Steve Nash won his second straight NBA MVP. Many people believed he didn’t deserve to win the 2005 NBA MVP, which wasn’t much better in 2006.
The Phoenix Suns opened with the third-best odds to win the 2006 NBA Finals. Phoenix essentially lived up to expectations, finishing second in the Western Conference. They won nine more games than the No. 6 seed Lakers.
That’s the only advantage Nash had over Bryant. Nash averaged 18.8 points and 10.5 assists. What’s crazy about this NBA MVP snub is Bryant didn’t finish second in MVP voting. He was fourth, behind LeBron James and Dirk Nowitzki.
5. Shaquille O’Neal (2001)
Shaquille O’Neal was riding high ahead of the 2000-01 season. He was coming off his first NBA MVP and Championship. O’Neal was Finals MVP after posting one of the best NBA player performances in Finals history.
The Los Angeles Lakers entered the season as the NBA Finals favorite, and O’Neal likely was one of the favorites to win MVP. After all, he was the best player on the best team. The Lakers earned the No. 2 seed behind a tremendous season from O’Neal.
- 28.7 points
- 12.8 rebounds
- 3.7 assists
- 2.8 blocks
- 57.2 field goal percentage
O’Neal’s numbers weren’t as strong as the 1999-00 season, but he still should’ve won MVP. Instead, that honor went to Allen Iverson. Iverson led the league with 31.1 points and 2.5 steals per game. The Philadelphia 76ers matched the Lakers’ 58 wins.
O’Neal was much more efficient than Iverson. He played fewer minutes while posting a higher field goal percentage. He also played in a tougher Western Conference. Iverson posted his big numbers against a weak Eastern Conference.
There was likely some voter fatigue with his MVP snub. Everyone held O’Neal and the Lakers to a higher standard. Still, he was a better all-around player than Iverson.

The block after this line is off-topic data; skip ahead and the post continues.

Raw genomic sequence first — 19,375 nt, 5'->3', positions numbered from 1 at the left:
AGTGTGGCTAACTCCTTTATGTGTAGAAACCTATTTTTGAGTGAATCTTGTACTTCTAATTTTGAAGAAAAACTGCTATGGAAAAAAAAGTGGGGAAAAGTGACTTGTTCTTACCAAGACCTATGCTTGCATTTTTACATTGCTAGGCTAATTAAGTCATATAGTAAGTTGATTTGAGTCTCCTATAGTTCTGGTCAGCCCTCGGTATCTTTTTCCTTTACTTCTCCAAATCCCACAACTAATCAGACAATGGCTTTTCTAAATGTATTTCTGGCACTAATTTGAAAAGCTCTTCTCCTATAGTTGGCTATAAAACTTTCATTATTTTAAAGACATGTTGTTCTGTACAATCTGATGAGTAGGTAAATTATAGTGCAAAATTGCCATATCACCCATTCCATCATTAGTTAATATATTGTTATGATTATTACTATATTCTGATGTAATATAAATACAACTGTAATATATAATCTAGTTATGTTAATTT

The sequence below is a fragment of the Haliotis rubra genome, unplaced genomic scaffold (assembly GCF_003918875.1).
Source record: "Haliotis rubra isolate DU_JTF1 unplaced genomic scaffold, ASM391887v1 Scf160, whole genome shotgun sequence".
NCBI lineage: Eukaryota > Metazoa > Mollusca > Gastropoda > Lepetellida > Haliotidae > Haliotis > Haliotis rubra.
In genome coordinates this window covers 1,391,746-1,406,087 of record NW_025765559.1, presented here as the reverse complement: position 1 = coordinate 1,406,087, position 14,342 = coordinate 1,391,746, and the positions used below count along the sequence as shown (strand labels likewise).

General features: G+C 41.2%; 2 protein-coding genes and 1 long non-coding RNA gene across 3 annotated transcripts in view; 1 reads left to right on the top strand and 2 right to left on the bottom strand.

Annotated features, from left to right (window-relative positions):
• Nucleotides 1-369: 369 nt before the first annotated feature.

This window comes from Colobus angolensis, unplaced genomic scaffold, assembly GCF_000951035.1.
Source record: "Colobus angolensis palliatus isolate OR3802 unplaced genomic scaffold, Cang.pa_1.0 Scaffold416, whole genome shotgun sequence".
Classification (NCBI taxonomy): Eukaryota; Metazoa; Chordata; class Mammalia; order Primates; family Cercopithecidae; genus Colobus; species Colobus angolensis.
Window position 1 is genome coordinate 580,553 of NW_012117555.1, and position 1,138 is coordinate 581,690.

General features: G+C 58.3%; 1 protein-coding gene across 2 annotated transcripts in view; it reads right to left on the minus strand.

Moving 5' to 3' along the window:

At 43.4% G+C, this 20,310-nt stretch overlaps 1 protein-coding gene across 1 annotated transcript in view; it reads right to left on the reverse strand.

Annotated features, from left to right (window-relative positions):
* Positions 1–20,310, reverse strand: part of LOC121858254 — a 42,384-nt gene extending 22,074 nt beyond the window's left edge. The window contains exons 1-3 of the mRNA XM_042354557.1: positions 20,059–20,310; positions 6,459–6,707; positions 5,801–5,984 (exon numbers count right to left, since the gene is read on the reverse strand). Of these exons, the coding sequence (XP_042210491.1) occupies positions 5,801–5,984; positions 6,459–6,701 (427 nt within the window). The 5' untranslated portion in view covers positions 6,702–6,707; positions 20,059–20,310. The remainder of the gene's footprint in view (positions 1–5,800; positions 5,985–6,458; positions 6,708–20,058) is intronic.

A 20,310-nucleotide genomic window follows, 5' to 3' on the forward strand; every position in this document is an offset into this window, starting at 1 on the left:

Ultimately, O’Neal had the last laugh, winning the NBA Finals over Iverson and the 76ers.
4. Shaquille O’Neal (2005)
Shaquille O’Neal should’ve won back-to-back MVPs in 2000 and 2001, but his worst NBA MVP snub was in 2005. O’Neal was in his first season with the Miami Heat after a long feud with Kobe Bryant led to him leaving the Los Angeles Lakers.
The Heat had (+2200) odds to win the NBA Finals ahead of the 2004-05 season. They steadily improved behind strong play from O’Neal. Miami finished with the best record in the Eastern Conference at 59-23.
The issue was the Phoenix Suns finished with the best record at 62-20. Phoenix opened the season with (+10000) odds, so this season came out of nowhere. It also helped Steve Nash steal MVP from O’Neal.
Steve Nash beat Shaq for MVP in 2005 averaging 15pts & 11ast. Shaq averaged 23pts & 11rebounds. Suns went 62-20. Heat went 59-23. #FalseMVP— Bjorn Ironside King Of Kings (@duchendanell) September 18, 2020
Nash won MVP in one of the closest votes ever. He earned 65 first-place votes, only seven more than O’Neal.
It was a big surprise considering he averaged 15.5 points and 11.5 assists. Meanwhile, O’Neal had 22.9 points and 10.4 rebounds. He also led the NBA with a 60.1 field goal percentage. There wasn’t much more he could do to win MVP.
O’Neal posted better numbers, while the Suns had a slightly better record. Ultimately, the votes went Nash’s way because Phoenix was the surprise of the 2004-05 season. In terms of individual numbers, O’Neal deserved to win.
He has the misfortune of being one of the biggest NBA MVP snubs twice.
3. Kareem Abdul-Jabbar (1973)
In the 1970s, players voted for the league MVP. That led to a questionable decision, as Kareem Abdul-Jabbar fell short of winning the 1973 NBA MVP.
We’ve talked about voter fatigue playing a factor in the top NBA MVP snubs. Well, that applies here as Abdul-Jabbar won the previous two MVPs. It would take a lot for him to win a third in a row.
He had another great season, averaging 30.2 points, 16.1 rebounds, and 5.0 assists. His Milwaukee Bucks won 60 games, but it wasn’t enough for Abdul-Jabbar to win MVP.
1973 NBA MVP Voting:— Jay (@JayCanada10) February 5, 2022
1) Dave Cowens: 20.5-16.2, 45%, 68-14 W/L